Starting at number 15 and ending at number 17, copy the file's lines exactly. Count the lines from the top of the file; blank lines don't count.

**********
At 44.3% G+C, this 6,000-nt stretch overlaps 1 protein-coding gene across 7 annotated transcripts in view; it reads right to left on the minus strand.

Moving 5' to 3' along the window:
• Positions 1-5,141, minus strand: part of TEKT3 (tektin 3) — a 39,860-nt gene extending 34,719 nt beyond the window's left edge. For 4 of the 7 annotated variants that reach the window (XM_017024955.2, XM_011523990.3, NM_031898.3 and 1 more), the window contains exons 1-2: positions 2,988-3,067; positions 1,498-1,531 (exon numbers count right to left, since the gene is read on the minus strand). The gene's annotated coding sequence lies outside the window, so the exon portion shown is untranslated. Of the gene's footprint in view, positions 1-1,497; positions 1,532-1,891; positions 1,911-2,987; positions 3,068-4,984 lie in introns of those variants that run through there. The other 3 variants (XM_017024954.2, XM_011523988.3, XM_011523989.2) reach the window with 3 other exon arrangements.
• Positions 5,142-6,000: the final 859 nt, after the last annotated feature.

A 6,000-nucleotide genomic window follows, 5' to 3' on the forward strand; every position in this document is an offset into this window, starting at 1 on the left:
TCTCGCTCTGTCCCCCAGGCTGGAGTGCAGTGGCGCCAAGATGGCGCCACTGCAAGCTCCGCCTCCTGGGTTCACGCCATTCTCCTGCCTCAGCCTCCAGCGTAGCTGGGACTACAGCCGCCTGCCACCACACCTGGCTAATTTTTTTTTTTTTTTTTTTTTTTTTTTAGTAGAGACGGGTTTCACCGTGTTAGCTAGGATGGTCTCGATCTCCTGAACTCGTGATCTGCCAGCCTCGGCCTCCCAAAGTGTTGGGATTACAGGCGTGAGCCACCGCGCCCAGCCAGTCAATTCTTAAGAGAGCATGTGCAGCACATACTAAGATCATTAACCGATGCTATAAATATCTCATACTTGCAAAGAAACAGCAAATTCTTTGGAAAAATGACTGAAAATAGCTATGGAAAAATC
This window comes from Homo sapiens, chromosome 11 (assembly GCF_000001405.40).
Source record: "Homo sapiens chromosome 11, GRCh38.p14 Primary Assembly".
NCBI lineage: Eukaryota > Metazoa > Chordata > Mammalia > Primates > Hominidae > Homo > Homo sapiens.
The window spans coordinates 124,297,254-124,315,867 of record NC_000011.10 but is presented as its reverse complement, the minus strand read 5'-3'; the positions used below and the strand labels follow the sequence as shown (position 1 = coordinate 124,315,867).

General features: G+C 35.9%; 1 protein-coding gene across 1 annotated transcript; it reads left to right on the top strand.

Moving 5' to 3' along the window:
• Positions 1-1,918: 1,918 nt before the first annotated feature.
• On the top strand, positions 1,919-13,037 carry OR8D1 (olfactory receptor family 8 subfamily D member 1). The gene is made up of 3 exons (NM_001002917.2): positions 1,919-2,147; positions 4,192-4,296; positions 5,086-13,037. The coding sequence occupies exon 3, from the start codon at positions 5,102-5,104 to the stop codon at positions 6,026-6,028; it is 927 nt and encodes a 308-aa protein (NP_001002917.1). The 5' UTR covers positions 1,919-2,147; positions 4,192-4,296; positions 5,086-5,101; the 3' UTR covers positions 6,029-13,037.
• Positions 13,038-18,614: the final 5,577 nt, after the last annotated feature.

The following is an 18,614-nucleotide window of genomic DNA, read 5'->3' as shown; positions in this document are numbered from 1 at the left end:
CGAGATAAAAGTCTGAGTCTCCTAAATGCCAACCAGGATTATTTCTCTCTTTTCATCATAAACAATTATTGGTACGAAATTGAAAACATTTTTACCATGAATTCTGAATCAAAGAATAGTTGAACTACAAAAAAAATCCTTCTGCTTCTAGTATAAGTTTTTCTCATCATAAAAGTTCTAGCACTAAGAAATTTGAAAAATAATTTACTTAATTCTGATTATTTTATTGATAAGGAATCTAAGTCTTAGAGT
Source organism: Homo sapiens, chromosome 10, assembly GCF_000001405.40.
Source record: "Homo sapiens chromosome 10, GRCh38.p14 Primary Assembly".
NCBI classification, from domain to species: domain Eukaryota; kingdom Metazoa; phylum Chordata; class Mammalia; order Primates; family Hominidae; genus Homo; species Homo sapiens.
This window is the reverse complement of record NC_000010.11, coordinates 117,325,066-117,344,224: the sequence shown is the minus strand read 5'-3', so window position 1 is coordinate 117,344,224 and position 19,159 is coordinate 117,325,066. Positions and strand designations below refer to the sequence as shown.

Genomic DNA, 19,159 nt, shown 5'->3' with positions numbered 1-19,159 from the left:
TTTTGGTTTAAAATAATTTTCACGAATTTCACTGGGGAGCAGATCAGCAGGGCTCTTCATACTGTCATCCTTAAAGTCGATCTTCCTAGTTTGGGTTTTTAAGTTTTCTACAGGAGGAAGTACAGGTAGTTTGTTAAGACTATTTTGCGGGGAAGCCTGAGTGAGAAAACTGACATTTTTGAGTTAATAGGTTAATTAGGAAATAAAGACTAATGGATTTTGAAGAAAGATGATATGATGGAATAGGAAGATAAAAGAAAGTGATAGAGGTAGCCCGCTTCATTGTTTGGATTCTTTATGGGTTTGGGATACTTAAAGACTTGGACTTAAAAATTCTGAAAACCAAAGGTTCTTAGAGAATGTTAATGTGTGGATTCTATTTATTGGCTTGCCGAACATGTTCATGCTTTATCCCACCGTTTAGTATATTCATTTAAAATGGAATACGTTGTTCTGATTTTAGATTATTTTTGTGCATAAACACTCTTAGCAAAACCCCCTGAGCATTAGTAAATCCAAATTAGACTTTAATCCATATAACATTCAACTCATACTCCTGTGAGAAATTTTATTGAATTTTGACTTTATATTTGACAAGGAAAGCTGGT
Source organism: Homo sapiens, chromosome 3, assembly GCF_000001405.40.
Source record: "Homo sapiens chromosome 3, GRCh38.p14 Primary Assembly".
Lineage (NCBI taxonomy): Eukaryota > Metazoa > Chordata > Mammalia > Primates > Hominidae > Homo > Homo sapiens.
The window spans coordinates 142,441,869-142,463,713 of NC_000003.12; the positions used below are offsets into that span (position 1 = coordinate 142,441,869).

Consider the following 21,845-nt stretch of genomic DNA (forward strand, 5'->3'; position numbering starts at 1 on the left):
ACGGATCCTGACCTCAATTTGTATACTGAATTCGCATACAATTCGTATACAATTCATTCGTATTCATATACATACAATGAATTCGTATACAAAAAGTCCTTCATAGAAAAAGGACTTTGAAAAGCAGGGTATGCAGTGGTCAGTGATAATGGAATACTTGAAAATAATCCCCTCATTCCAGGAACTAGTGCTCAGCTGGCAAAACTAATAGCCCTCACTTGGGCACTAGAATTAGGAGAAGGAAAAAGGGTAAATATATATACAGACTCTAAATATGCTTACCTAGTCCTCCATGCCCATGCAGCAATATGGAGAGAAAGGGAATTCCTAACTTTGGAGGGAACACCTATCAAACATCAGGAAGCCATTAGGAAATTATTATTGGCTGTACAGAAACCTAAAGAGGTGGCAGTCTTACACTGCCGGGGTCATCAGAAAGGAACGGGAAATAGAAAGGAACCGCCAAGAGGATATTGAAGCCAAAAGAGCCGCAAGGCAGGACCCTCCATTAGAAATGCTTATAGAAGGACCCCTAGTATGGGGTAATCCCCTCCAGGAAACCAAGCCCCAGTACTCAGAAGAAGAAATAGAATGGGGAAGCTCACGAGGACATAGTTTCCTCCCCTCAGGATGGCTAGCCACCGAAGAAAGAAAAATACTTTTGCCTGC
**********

• Positions 13,038-18,614: the final 5,577 nt, after the last annotated feature.

The following is an 18,614-nucleotide window of genomic DNA, read 5'->3' as shown; positions in this document are numbered from 1 at the left end:
CGAGATAAAAGTCTGAGTCTCCTAAATGCCAACCAGGATTATTTCTCTCTTTTCATCATAAACAATTATTGGTACGAAATTGAAAACATTTTTACCATGAATTCTGAATCAAAGAATAGTTGAACTACAAAAAAAATCCTTCTGCTTCTAGTATAAGTTTTTCTCATCATAAAAGTTCTAGCACTAAGAAATTTGAAAAATAATTTACTTAATTCTGATTATTTTATTGATAAGGAATCTAAGTCTTAGAGT